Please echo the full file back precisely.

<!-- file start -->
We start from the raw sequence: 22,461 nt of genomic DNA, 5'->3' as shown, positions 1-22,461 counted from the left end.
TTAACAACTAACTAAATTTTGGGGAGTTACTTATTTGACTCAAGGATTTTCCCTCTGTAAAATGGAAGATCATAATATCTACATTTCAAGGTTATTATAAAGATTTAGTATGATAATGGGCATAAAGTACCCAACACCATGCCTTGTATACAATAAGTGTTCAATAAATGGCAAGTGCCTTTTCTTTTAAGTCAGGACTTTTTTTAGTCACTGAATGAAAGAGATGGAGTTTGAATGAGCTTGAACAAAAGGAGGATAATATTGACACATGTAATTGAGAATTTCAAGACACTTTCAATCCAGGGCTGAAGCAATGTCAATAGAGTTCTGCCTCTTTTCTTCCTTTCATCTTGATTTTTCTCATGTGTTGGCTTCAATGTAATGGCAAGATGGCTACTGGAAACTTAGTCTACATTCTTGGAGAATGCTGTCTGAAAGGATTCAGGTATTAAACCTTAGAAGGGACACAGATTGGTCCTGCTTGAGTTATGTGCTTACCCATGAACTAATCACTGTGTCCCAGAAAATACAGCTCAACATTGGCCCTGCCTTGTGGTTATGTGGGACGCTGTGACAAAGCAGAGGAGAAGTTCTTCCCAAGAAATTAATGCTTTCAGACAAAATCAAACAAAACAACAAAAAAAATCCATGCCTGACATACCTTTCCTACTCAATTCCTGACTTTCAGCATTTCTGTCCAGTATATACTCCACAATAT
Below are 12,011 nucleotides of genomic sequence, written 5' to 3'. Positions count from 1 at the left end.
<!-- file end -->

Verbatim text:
We start from the raw sequence: 22,461 nt of genomic DNA, 5'->3' as shown, positions 1-22,461 counted from the left end.
TTAACAACTAACTAAATTTTGGGGAGTTACTTATTTGACTCAAGGATTTTCCCTCTGTAAAATGGAAGATCATAATATCTACATTTCAAGGTTATTATAAAGATTTAGTATGATAATGGGCATAAAGTACCCAACACCATGCCTTGTATACAATAAGTGTTCAATAAATGGCAAGTGCCTTTTCTTTTAAGTCAGGACTTTTTTTAGTCACTGAATGAAAGAGATGGAGTTTGAATGAGCTTGAACAAAAGGAGGATAATATTGACACATGTAATTGAGAATTTCAAGACACTTTCAATCCAGGGCTGAAGCAATGTCAATAGAGTTCTGCCTCTTTTCTTCCTTTCATCTTGATTTTTCTCATGTGTTGGCTTCAATGTAATGGCAAGATGGCTACTGGAAACTTAGTCTACATTCTTGGAGAATGCTGTCTGAAAGGATTCAGGTATTAAACCTTAGAAGGGACACAGATTGGTCCTGCTTGAGTTATGTGCTTACCCATGAACTAATCACTGTGTCCCAGAAAATACAGCTCAACATTGGCCCTGCCTTGTGGTTATGTGGGACGCTGTGACAAAGCAGAGGAGAAGTTCTTCCCAAGAAATTAATGCTTTCAGACAAAATCAAACAAAACAACAAAAAAAATCCATGCCTGACATACCTTTCCTACTCAATTCCTGACTTTCAGCATTTCTGTCCAGTATATACTCCACAATAT
Below are 12,011 nucleotides of genomic sequence, written 5' to 3'. Positions count from 1 at the left end.